Last Tuesday, the crew headed over to Green Island, joined by biologists Linda, Sara, and Christa, and two SCA students, to survey the seabirds nesting there. After being dropped on the Northeast side of the island, we were all issued “egg rings,” PVC pipe connecters that are sized to allow herring gull eggs to pass through but not great black-backed gull. We formed a line going from the berm through the vegetation and headed west counting gull and common eider nests as we went along.
Common eider nests are hidden in the vegetation and beautifully made from the mother hen’s down feathers. She incubates her clutch of 2-9 eggs for around 25 days, only taking breaks in the evenings to drink and feed. After the first week of incubation females are reported to stay on the nest night and day unless disturbed. They go up to 3 weeks without leaving their clutch!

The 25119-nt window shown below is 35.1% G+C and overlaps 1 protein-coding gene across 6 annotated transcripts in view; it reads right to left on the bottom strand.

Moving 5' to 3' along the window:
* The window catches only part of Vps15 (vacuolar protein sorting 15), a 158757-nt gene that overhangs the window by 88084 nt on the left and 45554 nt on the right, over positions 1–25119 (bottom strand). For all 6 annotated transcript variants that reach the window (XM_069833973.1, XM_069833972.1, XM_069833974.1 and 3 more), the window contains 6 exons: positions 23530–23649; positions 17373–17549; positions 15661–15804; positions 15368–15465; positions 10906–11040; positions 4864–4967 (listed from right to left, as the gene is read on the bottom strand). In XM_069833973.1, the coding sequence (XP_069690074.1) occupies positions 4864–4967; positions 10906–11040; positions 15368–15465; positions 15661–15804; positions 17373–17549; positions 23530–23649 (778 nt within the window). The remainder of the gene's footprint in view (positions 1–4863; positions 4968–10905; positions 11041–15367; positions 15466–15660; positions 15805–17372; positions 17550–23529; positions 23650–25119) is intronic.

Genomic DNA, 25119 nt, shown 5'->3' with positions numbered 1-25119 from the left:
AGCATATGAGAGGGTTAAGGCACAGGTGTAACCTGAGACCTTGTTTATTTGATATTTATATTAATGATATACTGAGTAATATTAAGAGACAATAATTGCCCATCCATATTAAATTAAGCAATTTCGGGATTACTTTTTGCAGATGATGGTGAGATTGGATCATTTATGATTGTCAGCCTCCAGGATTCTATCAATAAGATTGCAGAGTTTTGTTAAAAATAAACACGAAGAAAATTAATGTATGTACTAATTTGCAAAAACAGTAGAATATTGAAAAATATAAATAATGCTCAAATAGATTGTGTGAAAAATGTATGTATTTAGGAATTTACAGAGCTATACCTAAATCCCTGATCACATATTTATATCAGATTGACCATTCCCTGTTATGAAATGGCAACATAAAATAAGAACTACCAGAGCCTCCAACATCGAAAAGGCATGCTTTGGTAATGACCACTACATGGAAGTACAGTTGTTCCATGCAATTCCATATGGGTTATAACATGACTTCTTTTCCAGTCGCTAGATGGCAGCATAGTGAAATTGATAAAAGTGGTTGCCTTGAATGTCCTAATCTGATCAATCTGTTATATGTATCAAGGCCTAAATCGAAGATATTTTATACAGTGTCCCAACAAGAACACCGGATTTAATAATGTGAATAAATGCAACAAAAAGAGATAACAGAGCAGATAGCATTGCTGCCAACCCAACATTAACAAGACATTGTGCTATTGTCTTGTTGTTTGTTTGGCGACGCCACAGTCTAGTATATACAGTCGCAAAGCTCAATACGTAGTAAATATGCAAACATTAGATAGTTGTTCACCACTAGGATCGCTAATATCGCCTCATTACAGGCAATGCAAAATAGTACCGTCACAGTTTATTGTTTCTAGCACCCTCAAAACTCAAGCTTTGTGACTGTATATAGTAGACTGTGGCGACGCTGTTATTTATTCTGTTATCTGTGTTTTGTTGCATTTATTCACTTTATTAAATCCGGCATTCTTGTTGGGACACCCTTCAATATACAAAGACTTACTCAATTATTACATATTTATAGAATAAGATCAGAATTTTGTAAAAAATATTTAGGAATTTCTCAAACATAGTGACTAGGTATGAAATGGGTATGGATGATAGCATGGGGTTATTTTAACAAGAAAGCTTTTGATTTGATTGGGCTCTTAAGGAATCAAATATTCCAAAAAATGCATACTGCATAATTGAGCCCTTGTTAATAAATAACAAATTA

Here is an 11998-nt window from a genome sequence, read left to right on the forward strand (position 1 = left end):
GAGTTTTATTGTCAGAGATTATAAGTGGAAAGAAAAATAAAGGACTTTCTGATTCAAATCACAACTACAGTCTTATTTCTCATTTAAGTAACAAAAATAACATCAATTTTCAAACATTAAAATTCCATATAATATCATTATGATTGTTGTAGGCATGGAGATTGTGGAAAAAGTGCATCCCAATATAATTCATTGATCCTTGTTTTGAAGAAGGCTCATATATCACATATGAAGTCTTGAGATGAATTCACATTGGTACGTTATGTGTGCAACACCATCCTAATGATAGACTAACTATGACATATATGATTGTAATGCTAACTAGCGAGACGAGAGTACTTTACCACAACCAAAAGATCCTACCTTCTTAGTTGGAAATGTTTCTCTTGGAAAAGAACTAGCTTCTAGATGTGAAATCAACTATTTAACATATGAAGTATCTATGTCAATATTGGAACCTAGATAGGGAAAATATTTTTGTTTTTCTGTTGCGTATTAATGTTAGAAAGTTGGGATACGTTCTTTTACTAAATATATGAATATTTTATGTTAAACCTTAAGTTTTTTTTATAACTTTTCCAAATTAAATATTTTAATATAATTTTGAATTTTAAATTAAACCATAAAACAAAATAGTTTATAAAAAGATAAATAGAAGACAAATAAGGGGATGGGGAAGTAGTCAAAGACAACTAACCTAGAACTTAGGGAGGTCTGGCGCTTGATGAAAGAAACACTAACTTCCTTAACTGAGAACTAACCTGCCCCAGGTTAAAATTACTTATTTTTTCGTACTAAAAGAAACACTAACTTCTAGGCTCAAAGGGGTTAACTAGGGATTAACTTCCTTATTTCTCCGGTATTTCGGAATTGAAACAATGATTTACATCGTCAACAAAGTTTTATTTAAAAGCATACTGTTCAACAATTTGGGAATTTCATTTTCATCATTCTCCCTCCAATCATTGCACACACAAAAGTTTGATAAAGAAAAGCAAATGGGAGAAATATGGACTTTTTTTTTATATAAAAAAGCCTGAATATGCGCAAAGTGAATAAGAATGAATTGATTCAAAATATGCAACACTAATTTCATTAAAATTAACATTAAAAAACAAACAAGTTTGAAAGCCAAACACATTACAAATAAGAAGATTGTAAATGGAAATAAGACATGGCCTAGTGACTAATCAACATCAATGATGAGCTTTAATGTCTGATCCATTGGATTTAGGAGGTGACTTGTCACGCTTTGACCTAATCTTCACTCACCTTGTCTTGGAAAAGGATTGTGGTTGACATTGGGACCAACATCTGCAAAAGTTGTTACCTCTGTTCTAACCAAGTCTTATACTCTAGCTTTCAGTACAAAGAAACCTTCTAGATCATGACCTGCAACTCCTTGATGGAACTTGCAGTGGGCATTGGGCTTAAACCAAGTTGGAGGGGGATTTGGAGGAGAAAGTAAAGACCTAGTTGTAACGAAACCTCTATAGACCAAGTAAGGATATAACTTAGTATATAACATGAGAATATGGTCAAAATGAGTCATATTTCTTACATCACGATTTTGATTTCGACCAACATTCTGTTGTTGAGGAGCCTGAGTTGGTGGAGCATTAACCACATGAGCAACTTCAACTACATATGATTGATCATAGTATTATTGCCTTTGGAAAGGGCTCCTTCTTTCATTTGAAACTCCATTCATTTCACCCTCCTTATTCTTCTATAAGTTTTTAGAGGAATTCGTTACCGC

Skirting the western edge of Green Island, we found the first great black-backed gull chicks of the season and a Canada goose gosling. As we headed back to Petit Manan along the bar from Green Island we spotted two oyster catchers in the cove. In years past they have nested on Green Island, we are hoping they do so this year as well.